In such a system, the patient has little or no control precisely because he is not the one paying the bills, so no one has to listen to him. That's what happens when people surrender their actual right to health-care, the right to contract for it privately with doctors and insurance companies, in exchange for an illusory "right" to whatever care the government chooses to provide-or withhold.

The British press may be roiled by this story, but you won't read about any of this in American newspapers. Hence, the current health-care debate has taken on a dramatic irony worthy of a great work of fiction. Just as America is debating whether to give the government a dominant role in health care, Britain is agonizing over the horrific consequences of just such a government-controlled system. But no one in America knows about this, because our press wants to pretend it doesn't exist.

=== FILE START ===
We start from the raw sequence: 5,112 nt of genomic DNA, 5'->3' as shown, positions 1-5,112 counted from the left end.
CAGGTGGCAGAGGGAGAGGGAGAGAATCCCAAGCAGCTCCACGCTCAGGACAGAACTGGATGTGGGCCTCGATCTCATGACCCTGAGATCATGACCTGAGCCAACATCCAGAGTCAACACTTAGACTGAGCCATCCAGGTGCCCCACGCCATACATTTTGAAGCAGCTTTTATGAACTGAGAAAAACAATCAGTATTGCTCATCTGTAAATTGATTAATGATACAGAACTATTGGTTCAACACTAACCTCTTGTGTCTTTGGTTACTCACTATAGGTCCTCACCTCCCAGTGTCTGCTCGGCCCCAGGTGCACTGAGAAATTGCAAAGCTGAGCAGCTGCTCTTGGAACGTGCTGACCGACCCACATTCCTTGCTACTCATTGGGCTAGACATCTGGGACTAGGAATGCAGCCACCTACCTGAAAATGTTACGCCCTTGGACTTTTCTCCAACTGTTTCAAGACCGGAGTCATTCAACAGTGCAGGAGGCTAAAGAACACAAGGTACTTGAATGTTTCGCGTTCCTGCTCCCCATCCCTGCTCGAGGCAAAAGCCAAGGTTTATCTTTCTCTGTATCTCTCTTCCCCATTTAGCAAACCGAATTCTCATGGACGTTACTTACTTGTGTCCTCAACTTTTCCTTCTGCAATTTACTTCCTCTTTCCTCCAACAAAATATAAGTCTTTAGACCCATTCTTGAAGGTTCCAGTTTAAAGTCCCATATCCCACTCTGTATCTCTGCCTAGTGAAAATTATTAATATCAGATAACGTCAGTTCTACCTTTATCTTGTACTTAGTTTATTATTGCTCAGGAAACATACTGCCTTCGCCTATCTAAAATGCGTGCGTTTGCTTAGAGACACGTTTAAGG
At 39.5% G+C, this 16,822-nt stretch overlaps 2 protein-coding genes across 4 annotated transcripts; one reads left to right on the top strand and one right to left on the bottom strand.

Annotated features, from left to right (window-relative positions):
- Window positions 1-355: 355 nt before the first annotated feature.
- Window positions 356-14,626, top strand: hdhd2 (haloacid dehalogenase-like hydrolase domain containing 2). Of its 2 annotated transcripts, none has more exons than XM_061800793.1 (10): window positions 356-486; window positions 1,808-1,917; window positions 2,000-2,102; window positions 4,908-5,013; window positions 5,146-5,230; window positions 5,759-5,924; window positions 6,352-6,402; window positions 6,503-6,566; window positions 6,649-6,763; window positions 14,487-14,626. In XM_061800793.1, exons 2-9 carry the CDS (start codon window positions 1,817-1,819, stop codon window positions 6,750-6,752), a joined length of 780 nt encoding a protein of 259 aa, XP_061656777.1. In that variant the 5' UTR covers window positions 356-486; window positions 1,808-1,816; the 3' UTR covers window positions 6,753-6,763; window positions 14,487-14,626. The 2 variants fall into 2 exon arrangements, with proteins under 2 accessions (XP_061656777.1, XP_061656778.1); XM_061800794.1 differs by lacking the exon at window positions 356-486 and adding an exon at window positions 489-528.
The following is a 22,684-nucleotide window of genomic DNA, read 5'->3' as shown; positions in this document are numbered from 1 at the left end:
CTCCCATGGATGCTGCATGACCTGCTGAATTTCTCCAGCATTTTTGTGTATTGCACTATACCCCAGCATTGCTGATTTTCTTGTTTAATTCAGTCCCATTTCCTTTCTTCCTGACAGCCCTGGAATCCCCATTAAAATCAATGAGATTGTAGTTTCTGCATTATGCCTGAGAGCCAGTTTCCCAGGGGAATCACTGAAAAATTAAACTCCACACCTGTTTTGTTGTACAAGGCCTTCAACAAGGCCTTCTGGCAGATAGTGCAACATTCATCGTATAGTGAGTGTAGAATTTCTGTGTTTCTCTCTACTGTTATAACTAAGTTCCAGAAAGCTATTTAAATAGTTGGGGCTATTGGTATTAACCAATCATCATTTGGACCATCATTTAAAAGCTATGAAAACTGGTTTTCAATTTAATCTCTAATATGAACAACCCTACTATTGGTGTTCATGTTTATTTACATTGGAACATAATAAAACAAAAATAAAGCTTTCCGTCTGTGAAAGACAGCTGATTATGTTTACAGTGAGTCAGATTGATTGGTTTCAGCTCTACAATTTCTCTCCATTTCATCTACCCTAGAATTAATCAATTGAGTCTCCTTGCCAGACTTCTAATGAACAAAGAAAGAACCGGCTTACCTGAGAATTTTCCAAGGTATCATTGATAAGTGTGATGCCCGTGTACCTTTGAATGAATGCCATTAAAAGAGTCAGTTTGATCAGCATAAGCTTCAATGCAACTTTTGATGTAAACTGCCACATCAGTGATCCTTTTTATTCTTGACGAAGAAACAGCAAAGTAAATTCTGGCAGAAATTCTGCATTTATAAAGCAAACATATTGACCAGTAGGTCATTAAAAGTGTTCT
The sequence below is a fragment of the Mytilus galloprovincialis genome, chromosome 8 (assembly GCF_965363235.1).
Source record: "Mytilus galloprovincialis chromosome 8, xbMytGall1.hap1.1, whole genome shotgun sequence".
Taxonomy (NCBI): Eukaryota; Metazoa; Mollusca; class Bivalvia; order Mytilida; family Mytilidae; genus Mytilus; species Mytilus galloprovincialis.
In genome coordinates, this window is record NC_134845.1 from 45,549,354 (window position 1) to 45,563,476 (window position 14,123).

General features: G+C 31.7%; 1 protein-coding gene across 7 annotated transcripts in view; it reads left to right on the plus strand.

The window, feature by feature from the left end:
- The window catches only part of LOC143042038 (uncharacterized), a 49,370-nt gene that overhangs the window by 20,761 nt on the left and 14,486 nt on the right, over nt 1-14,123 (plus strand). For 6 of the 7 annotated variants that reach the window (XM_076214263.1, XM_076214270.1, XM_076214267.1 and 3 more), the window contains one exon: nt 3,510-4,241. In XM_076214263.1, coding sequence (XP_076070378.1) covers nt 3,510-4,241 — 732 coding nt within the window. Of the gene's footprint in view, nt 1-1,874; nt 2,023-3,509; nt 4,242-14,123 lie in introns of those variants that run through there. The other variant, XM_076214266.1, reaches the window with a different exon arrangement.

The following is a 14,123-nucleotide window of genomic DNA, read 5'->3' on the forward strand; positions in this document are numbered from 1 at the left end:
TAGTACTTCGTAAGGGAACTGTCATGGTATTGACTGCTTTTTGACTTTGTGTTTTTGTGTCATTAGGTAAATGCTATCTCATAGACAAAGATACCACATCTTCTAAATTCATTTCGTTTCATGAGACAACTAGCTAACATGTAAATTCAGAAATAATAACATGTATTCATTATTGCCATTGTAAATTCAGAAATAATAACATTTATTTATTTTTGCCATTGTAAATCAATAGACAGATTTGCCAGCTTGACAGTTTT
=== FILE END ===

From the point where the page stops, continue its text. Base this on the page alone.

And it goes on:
In a good thriller, the protagonists would learn the real story just in time to save themselves from disaster. Perhaps Americans will find out what is happening in Britain in time to stop ObamaCare. But in a tragedy, knowledge of the future we can expect under government control would arrive too late, after we have already signed over our lives to the state.

The story isn't written yet, so the outcome is still our choice.

Robert Tracinski is editor of The Tracinski Letter and a contributor to RealClearMarkets.